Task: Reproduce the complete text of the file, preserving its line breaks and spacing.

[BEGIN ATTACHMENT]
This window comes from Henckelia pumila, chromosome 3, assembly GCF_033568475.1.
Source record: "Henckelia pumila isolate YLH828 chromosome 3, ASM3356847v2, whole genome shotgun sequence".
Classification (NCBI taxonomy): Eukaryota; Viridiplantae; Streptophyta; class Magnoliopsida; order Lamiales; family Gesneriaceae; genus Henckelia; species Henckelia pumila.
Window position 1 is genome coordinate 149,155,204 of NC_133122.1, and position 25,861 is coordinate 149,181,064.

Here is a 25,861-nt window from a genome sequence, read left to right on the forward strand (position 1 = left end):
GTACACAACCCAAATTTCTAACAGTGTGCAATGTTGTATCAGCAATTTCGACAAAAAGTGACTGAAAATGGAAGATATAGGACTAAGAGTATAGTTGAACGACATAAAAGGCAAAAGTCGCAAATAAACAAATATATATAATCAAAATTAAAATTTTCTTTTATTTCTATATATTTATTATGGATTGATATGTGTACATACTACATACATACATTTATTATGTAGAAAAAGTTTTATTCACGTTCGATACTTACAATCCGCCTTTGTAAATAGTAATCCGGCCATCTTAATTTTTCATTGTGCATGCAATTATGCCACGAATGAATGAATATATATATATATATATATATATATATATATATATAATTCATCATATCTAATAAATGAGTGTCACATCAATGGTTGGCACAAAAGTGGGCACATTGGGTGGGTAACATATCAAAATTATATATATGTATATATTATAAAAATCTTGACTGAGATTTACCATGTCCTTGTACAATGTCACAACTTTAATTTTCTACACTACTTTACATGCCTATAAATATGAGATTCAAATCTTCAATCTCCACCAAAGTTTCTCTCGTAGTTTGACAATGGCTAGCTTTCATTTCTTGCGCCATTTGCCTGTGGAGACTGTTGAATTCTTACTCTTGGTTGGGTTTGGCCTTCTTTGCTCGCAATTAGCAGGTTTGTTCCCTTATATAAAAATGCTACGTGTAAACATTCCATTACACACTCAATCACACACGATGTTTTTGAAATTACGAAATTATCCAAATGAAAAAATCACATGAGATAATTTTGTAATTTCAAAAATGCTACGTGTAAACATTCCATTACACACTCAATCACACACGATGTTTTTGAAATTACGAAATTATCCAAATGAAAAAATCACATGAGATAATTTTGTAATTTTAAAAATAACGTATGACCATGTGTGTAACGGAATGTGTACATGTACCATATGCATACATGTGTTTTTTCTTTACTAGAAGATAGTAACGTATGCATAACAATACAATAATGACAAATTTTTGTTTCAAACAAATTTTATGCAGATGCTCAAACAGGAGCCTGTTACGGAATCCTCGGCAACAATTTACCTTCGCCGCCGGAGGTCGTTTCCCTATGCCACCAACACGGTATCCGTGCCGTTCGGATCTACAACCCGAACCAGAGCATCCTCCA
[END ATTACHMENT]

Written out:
This window comes from Henckelia pumila, chromosome 3, assembly GCF_033568475.1.
Source record: "Henckelia pumila isolate YLH828 chromosome 3, ASM3356847v2, whole genome shotgun sequence".
Classification (NCBI taxonomy): Eukaryota; Viridiplantae; Streptophyta; class Magnoliopsida; order Lamiales; family Gesneriaceae; genus Henckelia; species Henckelia pumila.
Window position 1 is genome coordinate 149,155,204 of NC_133122.1, and position 25,861 is coordinate 149,181,064.

Here is a 25,861-nt window from a genome sequence, read left to right on the forward strand (position 1 = left end):
GTACACAACCCAAATTTCTAACAGTGTGCAATGTTGTATCAGCAATTTCGACAAAAAGTGACTGAAAATGGAAGATATAGGACTAAGAGTATAGTTGAACGACATAAAAGGCAAAAGTCGCAAATAAACAAATATATATAATCAAAATTAAAATTTTCTTTTATTTCTATATATTTATTATGGATTGATATGTGTACATACTACATACATACATTTATTATGTAGAAAAAGTTTTATTCACGTTCGATACTTACAATCCGCCTTTGTAAATAGTAATCCGGCCATCTTAATTTTTCATTGTGCATGCAATTATGCCACGAATGAATGAATATATATATATATATATATATATATATATATATATAATTCATCATATCTAATAAATGAGTGTCACATCAATGGTTGGCACAAAAGTGGGCACATTGGGTGGGTAACATATCAAAATTATATATATGTATATATTATAAAAATCTTGACTGAGATTTACCATGTCCTTGTACAATGTCACAACTTTAATTTTCTACACTACTTTACATGCCTATAAATATGAGATTCAAATCTTCAATCTCCACCAAAGTTTCTCTCGTAGTTTGACAATGGCTAGCTTTCATTTCTTGCGCCATTTGCCTGTGGAGACTGTTGAATTCTTACTCTTGGTTGGGTTTGGCCTTCTTTGCTCGCAATTAGCAGGTTTGTTCCCTTATATAAAAATGCTACGTGTAAACATTCCATTACACACTCAATCACACACGATGTTTTTGAAATTACGAAATTATCCAAATGAAAAAATCACATGAGATAATTTTGTAATTTCAAAAATGCTACGTGTAAACATTCCATTACACACTCAATCACACACGATGTTTTTGAAATTACGAAATTATCCAAATGAAAAAATCACATGAGATAATTTTGTAATTTTAAAAATAACGTATGACCATGTGTGTAACGGAATGTGTACATGTACCATATGCATACATGTGTTTTTTCTTTACTAGAAGATAGTAACGTATGCATAACAATACAATAATGACAAATTTTTGTTTCAAACAAATTTTATGCAGATGCTCAAACAGGAGCCTGTTACGGAATCCTCGGCAACAATTTACCTTCGCCGCCGGAGGTCGTTTCCCTATGCCACCAACACGGTATCCGTGCCGTTCGGATCTACAACCCGAACCAGAGCATCCTCCA